When House Majority Whip Roy Blunt (R-Mo.) left Washington last August to attend a friend's funeral in his home state and give a political speech in Ohio, he didn't wait in long security lines for a nonstop commercial flight.
Instead, he hopped aboard a waiting private jet at Dulles International Airport that belongs to the corporation that owns Cracker Barrel stores -- just one of about 30 companies with legislative interests before Congress that have provided this service to Blunt.
House Speaker J. Dennis Hastert (R-Ill.), center, was among the leaders who either did not respond or declined to disclose details of their flights.
(Melina Mara -- The Washington Post)
Blunt is not alone in enjoying frequent corporate jet travel. He and 11 other current or former House and Senate leaders -- each with exceptional power to determine the fate of legislation and regulation -- flew on corporate-owned jets at least 360 times from January 2001 to December 2004, according to a review of records by The Washington Post.
Blunt and House Majority Leader Tom DeLay (R-Tex.) are the top two users of such jets among the current leadership, together accounting for at least 140 trips during the past two election cycles -- an average of one flight every 10 days. They are followed by Senate Minority Leader Harry M. Reid (D-Nev.), Senate Majority Leader Bill Frist (R-Tenn.), and House Speaker J. Dennis Hastert (R-Ill.), who used corporate jets for at least 38, 15, and seven flights, respectively.
The use of these jets remains one of the last corporate-financed perquisites of elected office allowed under congressional ethics rules, which permit lawmakers to fly on them to fundraisers and other events despite a welter of laws meant to restrain the influence of corporations in politics.
No limits exist on the frequency of such corporate flights, even though lawmakers have an annual taxpayer-financed allowance to cover the cost of flying commercial airlines on official business.
DeLay, whose travel with lobbyists has come under particular scrutiny in the past two months, has repeatedly said that he is being unfairly singled out for practices that are common on Capitol Hill. The Post examination of travel records for House and Senate leaders makes clear that all 12 have taken at least one corporate-financed flight.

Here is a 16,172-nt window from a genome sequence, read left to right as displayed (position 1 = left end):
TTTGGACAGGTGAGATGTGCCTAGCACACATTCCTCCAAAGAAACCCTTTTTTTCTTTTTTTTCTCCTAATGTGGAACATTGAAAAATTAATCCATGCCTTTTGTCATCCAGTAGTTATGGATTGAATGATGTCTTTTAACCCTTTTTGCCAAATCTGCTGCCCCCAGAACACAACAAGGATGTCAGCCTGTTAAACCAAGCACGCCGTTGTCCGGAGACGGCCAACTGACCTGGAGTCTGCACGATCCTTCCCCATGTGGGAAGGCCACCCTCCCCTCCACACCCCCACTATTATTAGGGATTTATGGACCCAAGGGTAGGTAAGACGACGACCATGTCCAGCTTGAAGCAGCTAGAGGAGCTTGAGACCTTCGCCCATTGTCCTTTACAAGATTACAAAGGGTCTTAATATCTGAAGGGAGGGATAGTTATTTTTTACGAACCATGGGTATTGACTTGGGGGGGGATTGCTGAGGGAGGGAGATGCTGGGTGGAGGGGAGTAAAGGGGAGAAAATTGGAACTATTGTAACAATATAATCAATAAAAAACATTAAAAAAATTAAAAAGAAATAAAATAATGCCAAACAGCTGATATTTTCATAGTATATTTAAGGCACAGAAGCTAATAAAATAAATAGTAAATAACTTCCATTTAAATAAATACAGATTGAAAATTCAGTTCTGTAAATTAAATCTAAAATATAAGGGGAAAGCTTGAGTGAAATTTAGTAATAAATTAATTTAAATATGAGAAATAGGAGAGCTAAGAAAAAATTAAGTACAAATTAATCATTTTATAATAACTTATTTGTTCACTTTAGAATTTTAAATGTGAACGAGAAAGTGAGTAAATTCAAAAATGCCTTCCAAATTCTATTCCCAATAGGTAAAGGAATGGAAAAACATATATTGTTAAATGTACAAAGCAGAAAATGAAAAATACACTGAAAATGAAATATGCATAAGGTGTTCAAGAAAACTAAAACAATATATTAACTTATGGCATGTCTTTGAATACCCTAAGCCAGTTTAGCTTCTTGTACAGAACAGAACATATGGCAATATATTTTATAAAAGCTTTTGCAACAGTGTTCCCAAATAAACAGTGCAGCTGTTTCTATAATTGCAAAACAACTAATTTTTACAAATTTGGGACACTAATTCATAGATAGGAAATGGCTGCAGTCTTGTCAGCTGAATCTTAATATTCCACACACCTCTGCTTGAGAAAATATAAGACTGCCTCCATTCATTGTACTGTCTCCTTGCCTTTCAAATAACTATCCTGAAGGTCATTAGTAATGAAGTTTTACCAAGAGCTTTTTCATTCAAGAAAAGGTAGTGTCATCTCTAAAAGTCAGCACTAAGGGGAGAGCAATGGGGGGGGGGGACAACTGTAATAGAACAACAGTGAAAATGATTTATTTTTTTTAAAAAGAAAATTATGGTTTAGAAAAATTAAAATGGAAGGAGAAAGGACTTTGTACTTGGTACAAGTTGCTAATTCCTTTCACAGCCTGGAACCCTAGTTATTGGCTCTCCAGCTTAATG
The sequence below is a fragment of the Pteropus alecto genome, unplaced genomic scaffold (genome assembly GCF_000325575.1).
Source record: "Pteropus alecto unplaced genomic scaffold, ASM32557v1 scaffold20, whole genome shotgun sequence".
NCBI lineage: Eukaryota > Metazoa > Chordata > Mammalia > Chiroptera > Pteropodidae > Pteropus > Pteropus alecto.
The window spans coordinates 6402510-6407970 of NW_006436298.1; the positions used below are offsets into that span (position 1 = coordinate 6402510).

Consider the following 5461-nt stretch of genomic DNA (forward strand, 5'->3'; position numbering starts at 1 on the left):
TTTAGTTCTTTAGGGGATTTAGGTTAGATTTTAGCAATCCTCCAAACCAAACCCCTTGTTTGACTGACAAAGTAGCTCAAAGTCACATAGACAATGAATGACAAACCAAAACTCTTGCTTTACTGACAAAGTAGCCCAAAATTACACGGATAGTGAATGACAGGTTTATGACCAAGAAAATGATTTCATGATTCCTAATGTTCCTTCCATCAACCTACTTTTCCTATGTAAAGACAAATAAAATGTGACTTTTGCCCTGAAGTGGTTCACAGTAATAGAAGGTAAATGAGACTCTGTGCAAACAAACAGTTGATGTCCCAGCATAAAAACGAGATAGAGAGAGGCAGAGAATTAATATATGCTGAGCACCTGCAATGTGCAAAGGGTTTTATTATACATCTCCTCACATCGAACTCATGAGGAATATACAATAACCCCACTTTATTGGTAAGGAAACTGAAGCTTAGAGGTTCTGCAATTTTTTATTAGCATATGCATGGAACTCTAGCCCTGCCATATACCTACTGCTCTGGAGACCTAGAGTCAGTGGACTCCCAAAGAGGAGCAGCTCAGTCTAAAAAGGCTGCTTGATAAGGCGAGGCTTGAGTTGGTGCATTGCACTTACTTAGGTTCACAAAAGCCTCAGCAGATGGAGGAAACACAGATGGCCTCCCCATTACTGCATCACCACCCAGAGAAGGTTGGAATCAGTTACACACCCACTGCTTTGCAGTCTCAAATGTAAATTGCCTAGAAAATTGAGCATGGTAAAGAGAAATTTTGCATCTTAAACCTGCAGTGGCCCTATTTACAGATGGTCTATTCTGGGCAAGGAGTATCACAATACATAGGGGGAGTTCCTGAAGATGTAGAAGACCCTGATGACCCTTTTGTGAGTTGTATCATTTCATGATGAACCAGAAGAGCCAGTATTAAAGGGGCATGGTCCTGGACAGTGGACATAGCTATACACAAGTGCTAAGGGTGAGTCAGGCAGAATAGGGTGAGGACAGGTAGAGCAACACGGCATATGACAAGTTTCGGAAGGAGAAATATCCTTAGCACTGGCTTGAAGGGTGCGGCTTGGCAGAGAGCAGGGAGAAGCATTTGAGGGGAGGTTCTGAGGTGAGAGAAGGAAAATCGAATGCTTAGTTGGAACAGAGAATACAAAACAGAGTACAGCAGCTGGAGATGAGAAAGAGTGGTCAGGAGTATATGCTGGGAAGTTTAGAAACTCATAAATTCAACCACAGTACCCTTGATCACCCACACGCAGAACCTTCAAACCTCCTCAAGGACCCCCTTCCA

The records show that flights were provided by some of Washington's largest corporate interests, including tobacco, telecommunications, business consulting, securities, air transport, insurance, pharmaceutical, railroad and food companies. Officials at some of these firms said that they granted requests for flights in the hope of currying favor with the leaders, that lobbyists were typically onboard their flights, and that they used the opportunity to press the interests of the aircrafts' owners.
Travel Is at a Discount
Although lawmakers must make some form of reimbursement for each flight, the payments are always a fraction of the actual cost and do not come from the lawmakers' pockets. Instead, they come from campaign funds contributed by corporate-run political action committees and other donors, including donations that in some cases nearly match the amount of the reimbursements.
A trip last year by Frist is illustrative: The Schering-Plough drug firm's political action committee gave the Senate Republican leader's political action committee $5,000 in mid-October. Frist's leadership committee paid Schering-Plough $3,204 on Oct. 27 to take the senator's staff members on a flight that he also took.
The company declined to say how much the flight cost. A spokesman for Frist said the company's jet took him from Washington to Fort Lauderdale, Fla., where he attended two fundraising events, and then to Nashville and Indianapolis before returning him to Washington.
Frist, who owns a share of a private jet, ranks fourth out of the eight members of the current congressional leadership in the number of corporate flights taken. Linus Catignani, who handles fundraising for Frist's political action committee, said all the trips were in compliance with federal election rules.
Three other current or former House and Senate leaders -- Blunt, Reid and former Senate minority leader Thomas A. Daschle (D-S.D.) -- also took in more money in campaign contributions from individual corporate political committees than they paid those companies for the use of their jets during the period studied.
Spokesmen for leaders in both parties said the jets are necessary to meet the lawmakers' busy schedules or quickly reach destinations not directly served by commercial airlines.